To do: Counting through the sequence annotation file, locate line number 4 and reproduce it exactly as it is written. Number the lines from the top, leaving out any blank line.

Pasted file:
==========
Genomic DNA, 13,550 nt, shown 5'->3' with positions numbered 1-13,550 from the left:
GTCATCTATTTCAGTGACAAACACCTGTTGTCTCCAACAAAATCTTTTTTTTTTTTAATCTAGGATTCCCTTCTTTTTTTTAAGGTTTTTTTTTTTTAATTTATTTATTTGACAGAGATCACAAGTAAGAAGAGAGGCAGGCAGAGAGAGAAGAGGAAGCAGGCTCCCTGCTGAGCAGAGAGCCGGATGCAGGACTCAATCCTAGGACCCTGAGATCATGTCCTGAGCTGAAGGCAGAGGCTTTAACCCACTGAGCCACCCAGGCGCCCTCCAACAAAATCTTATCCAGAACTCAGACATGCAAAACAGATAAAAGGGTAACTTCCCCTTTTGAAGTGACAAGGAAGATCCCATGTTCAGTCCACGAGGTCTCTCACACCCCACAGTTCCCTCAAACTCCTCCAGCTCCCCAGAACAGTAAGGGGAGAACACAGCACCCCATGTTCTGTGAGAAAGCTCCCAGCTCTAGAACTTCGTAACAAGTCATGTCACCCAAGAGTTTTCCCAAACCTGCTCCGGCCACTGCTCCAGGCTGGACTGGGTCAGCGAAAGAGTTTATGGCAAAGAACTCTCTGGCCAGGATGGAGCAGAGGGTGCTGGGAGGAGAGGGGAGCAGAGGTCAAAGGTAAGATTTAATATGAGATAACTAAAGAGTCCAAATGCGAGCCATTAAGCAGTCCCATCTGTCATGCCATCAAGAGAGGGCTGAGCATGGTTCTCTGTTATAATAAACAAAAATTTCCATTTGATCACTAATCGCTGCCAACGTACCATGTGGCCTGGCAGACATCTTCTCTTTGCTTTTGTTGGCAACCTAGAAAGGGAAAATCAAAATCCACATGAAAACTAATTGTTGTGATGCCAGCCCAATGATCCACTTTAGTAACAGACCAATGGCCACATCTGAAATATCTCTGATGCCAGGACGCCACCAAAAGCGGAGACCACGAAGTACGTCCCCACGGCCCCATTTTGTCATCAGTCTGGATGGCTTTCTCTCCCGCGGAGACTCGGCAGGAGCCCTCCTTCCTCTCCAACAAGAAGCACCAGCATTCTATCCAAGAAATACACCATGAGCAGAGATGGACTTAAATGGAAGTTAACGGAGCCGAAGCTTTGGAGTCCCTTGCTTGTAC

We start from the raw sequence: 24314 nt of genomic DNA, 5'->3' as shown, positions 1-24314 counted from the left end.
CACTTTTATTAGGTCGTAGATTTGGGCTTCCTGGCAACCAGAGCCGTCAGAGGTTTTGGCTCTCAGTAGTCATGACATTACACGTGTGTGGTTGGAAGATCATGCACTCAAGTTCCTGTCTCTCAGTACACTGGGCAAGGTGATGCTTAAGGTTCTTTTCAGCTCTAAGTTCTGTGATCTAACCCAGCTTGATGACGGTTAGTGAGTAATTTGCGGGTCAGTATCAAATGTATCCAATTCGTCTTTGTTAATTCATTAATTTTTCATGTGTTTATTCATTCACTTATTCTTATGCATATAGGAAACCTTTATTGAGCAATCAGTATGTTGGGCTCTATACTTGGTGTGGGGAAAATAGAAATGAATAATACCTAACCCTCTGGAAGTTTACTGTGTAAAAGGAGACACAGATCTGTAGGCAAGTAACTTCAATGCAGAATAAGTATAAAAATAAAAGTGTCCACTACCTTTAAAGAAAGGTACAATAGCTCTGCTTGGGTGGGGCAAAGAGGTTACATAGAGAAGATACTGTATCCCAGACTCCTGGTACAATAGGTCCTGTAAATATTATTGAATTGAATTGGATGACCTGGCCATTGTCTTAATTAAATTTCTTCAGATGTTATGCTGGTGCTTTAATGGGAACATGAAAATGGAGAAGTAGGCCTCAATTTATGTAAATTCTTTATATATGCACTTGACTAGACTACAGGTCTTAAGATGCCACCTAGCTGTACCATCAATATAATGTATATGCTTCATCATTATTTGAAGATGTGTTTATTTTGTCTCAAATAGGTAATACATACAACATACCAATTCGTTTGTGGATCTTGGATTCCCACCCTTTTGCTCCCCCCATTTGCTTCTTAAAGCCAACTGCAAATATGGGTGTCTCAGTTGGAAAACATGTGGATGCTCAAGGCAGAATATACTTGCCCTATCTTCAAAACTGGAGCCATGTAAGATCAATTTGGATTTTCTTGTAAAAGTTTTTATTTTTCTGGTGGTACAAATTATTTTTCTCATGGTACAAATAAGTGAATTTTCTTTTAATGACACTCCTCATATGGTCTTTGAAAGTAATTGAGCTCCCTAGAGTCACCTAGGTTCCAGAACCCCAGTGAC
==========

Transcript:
CACTTTTATTAGGTCGTAGATTTGGGCTTCCTGGCAACCAGAGCCGTCAGAGGTTTTGGCTCTCAGTAGTCATGACATTACACGTGTGTGGTTGGAAGATCATGCACTCAAGTTCCTGTCTCTCAGTACACTGGGCAAGGTGATGCTTAAGGTTCTTTTCAGCTCTAAGTTCTGTGATCTAACCCAGCTTGATGACGGTTAGTGAGTAATTTGCGGGTCAGTATCAAATGTATCCAATTCGTCTTTGTTAATTCATTAATTTTTCATGTGTTTATTCATTCACTTATTCTTATGCATATAGGAAACCTTTATTGAGCAATCAGTATGTTGGGCTCTATACTTGGTGTGGGGAAAATAGAAATGAATAATACCTAACCCTCTGGAAGTTTACTGTGTAAAAGGAGACACAGATCTGTAGGCAAGTAACTTCAATGCAGAATAAGTATAAAAATAAAAGTGTCCACTACCTTTAAAGAAAGGTACAATAGCTCTGCTTGGGTGGGGCAAAGAGGTTACATAGAGAAGATACTGTATCCCAGACTCCTGGTACAATAGGTCCTGTAAATATTATTGAATTGAATTGGATGACCTGGCCATTGTCTTAATTAAATTTCTTCAGATGTTATGCTGGTGCTTTAATGGGAACATGAAAATGGAGAAGTAGGCCTCAATTTATGTAAATTCTTTATATATGCACTTGACTAGACTACAGGTCTTAAGATGCCACCTAGCTGTACCATCAATATAATGTATATGCTTCATCATTATTTGAAGATGTGTTTATTTTGTCTCAAATAGGTAATACATACAACATACCAATTCGTTTGTGGATCTTGGATTCCCACCCTTTTGCTCCCCCCATTTGCTTCTTAAAGCCAACTGCAAATATGGGTGTCTCAGTTGGAAAACATGTGGATGCTCAAGGCAGAATATACTTGCCCTATCTTCAAAACTGGAGCCATGTAAGATCAATTTGGATTTTCTTGTAAAAGTTTTTATTTTTCTGGTGGTACAAATTATTTTTCTCATGGTACAAATAAGTGAATTTTCTTTTAATGACACTCCTCATATGGTCTTTGAAAGTAATTGAGCTCCCTAGAGTCACCTAGGTTCCAGAACCCCAGTGAC